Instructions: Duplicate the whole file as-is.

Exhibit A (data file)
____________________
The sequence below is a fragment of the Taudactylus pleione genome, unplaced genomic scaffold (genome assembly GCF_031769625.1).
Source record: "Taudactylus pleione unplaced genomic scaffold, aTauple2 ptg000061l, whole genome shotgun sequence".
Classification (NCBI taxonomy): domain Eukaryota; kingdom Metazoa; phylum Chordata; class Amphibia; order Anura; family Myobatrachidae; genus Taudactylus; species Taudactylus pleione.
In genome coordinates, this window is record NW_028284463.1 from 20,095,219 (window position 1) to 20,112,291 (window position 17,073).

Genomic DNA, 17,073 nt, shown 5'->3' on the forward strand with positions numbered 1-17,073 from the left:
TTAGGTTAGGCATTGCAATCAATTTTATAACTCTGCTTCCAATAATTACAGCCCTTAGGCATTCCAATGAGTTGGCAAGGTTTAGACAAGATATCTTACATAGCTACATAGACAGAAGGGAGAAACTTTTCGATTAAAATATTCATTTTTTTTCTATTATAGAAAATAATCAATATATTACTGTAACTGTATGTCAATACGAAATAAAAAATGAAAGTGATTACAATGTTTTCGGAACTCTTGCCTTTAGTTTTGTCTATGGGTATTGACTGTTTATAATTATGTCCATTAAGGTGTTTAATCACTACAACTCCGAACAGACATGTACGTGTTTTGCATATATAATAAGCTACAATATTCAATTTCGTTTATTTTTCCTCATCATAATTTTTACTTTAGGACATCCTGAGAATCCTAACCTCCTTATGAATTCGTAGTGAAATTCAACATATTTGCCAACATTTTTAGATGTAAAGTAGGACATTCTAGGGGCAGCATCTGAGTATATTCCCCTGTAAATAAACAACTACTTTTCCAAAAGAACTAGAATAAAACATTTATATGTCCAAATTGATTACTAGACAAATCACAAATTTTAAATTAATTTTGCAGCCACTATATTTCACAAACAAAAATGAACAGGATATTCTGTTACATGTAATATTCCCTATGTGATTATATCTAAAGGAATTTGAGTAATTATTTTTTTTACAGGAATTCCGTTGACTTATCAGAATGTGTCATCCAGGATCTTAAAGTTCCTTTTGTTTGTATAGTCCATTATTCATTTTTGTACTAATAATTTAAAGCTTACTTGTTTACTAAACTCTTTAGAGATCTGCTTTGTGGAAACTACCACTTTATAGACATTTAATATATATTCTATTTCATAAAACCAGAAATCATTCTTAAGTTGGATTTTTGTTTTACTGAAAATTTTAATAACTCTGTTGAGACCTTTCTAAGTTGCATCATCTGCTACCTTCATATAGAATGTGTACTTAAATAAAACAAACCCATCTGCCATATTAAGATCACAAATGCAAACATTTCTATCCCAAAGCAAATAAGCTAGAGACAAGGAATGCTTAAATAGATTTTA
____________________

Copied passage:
The sequence below is a fragment of the Taudactylus pleione genome, unplaced genomic scaffold (genome assembly GCF_031769625.1).
Source record: "Taudactylus pleione unplaced genomic scaffold, aTauple2 ptg000061l, whole genome shotgun sequence".
Classification (NCBI taxonomy): domain Eukaryota; kingdom Metazoa; phylum Chordata; class Amphibia; order Anura; family Myobatrachidae; genus Taudactylus; species Taudactylus pleione.
In genome coordinates, this window is record NW_028284463.1 from 20,095,219 (window position 1) to 20,112,291 (window position 17,073).

Genomic DNA, 17,073 nt, shown 5'->3' on the forward strand with positions numbered 1-17,073 from the left:
TTAGGTTAGGCATTGCAATCAATTTTATAACTCTGCTTCCAATAATTACAGCCCTTAGGCATTCCAATGAGTTGGCAAGGTTTAGACAAGATATCTTACATAGCTACATAGACAGAAGGGAGAAACTTTTCGATTAAAATATTCATTTTTTTTCTATTATAGAAAATAATCAATATATTACTGTAACTGTATGTCAATACGAAATAAAAAATGAAAGTGATTACAATGTTTTCGGAACTCTTGCCTTTAGTTTTGTCTATGGGTATTGACTGTTTATAATTATGTCCATTAAGGTGTTTAATCACTACAACTCCGAACAGACATGTACGTGTTTTGCATATATAATAAGCTACAATATTCAATTTCGTTTATTTTTCCTCATCATAATTTTTACTTTAGGACATCCTGAGAATCCTAACCTCCTTATGAATTCGTAGTGAAATTCAACATATTTGCCAACATTTTTAGATGTAAAGTAGGACATTCTAGGGGCAGCATCTGAGTATATTCCCCTGTAAATAAACAACTACTTTTCCAAAAGAACTAGAATAAAACATTTATATGTCCAAATTGATTACTAGACAAATCACAAATTTTAAATTAATTTTGCAGCCACTATATTTCACAAACAAAAATGAACAGGATATTCTGTTACATGTAATATTCCCTATGTGATTATATCTAAAGGAATTTGAGTAATTATTTTTTTTACAGGAATTCCGTTGACTTATCAGAATGTGTCATCCAGGATCTTAAAGTTCCTTTTGTTTGTATAGTCCATTATTCATTTTTGTACTAATAATTTAAAGCTTACTTGTTTACTAAACTCTTTAGAGATCTGCTTTGTGGAAACTACCACTTTATAGACATTTAATATATATTCTATTTCATAAAACCAGAAATCATTCTTAAGTTGGATTTTTGTTTTACTGAAAATTTTAATAACTCTGTTGAGACCTTTCTAAGTTGCATCATCTGCTACCTTCATATAGAATGTGTACTTAAATAAAACAAACCCATCTGCCATATTAAGATCACAAATGCAAACATTTCTATCCCAAAGCAAATAAGCTAGAGACAAGGAATGCTTAAATAGATTTTA